Tag Archives: Sadamasu

Figures and Backgrounds in Ukiyo-e

Japanese woodblock prints liberate the figure from the ground by either dipensing with it altogether, or by embedding it like in marquetry, or by creating a series of flat cut outs arranged in shallow space – like the flats in a theatre. The figure can be turned into the complex system of signs and symbols that create narrative or else be involved in the complex visual game of ‘mitate’ where people and things stand for or make equivalence with other things… naturalism as known in the west is not part of the repetoire of ukiyo-e artists, their game was more complicated Continue reading

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Before and After Hirosada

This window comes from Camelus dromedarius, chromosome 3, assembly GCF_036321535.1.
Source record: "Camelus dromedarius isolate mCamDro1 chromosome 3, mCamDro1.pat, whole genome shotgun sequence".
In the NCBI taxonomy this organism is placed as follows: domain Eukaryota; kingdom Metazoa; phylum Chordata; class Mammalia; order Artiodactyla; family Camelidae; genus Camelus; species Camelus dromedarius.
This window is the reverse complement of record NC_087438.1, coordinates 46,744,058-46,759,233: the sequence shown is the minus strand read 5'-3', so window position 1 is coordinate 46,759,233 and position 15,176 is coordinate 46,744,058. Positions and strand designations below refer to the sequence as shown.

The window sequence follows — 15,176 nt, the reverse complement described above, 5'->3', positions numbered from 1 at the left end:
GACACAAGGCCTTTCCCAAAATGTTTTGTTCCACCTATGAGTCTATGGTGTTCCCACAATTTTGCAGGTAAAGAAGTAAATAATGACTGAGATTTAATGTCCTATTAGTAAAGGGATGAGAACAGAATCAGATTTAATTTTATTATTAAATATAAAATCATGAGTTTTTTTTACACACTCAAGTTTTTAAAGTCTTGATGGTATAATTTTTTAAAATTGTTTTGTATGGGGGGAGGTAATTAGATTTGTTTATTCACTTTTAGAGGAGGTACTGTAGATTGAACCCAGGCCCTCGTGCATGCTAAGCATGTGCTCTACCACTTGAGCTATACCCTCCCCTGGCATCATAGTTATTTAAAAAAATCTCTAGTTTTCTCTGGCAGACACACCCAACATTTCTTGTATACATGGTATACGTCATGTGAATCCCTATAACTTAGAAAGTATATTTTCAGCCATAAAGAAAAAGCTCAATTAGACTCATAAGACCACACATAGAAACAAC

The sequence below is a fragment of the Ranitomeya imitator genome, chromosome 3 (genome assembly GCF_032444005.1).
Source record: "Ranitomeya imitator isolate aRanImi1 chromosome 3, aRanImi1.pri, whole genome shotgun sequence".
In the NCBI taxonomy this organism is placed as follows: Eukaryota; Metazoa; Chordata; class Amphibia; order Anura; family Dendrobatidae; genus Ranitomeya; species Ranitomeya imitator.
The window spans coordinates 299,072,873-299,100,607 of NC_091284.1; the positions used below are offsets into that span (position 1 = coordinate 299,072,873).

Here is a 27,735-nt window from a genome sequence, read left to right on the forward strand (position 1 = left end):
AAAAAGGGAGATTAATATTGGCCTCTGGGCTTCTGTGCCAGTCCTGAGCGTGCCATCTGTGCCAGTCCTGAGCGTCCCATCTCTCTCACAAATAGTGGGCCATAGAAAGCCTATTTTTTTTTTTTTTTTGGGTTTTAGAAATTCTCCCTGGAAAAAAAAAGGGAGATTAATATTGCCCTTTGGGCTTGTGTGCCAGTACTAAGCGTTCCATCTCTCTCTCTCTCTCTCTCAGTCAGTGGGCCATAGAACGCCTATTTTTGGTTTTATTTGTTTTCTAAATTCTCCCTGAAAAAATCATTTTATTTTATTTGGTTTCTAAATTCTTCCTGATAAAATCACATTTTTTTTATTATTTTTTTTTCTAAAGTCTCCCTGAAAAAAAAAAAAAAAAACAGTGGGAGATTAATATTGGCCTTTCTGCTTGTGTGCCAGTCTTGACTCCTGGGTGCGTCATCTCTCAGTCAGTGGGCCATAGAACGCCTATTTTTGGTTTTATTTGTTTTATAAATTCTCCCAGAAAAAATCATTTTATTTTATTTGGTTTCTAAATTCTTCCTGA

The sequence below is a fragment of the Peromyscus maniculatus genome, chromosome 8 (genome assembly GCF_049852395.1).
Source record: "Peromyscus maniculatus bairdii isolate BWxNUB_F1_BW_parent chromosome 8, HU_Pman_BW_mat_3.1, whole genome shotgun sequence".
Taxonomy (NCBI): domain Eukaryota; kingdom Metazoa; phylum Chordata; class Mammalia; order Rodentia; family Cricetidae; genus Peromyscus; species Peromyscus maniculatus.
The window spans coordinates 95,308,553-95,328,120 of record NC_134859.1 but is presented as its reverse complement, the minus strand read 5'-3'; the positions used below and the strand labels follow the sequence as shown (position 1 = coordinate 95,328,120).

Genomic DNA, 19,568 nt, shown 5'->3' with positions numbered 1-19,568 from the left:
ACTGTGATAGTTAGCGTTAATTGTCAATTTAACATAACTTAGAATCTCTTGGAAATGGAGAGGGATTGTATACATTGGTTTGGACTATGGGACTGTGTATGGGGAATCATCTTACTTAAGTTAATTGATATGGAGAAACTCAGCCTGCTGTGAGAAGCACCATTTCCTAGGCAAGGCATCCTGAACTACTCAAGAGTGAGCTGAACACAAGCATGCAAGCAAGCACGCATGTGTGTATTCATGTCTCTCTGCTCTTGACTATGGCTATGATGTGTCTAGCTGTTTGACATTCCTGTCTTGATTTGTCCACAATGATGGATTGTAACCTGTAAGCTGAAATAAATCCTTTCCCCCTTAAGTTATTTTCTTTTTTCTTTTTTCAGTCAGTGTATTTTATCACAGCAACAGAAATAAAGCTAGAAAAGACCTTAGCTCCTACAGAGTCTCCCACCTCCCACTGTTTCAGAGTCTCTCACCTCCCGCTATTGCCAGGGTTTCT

Hirosada, Kataoka Gado as Hayana Kanpei There is a clear division in the design and the feel of Osaka prints that occurs at around 1840. This is in part due to the hiatus caused by the notorious attempts by the … Continue reading

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Okubi-e Portraits

Kunichika, Nakamura Shikan as Kato Kiyomasa Okubi-e refers to the distinctive large head to frame ratio of certain ukiyo-e (Japanese woodblock print) portraits from eighteenth and nineteenth century Japan. There’s no strict definition here as to what constitutes a portrait … Continue reading

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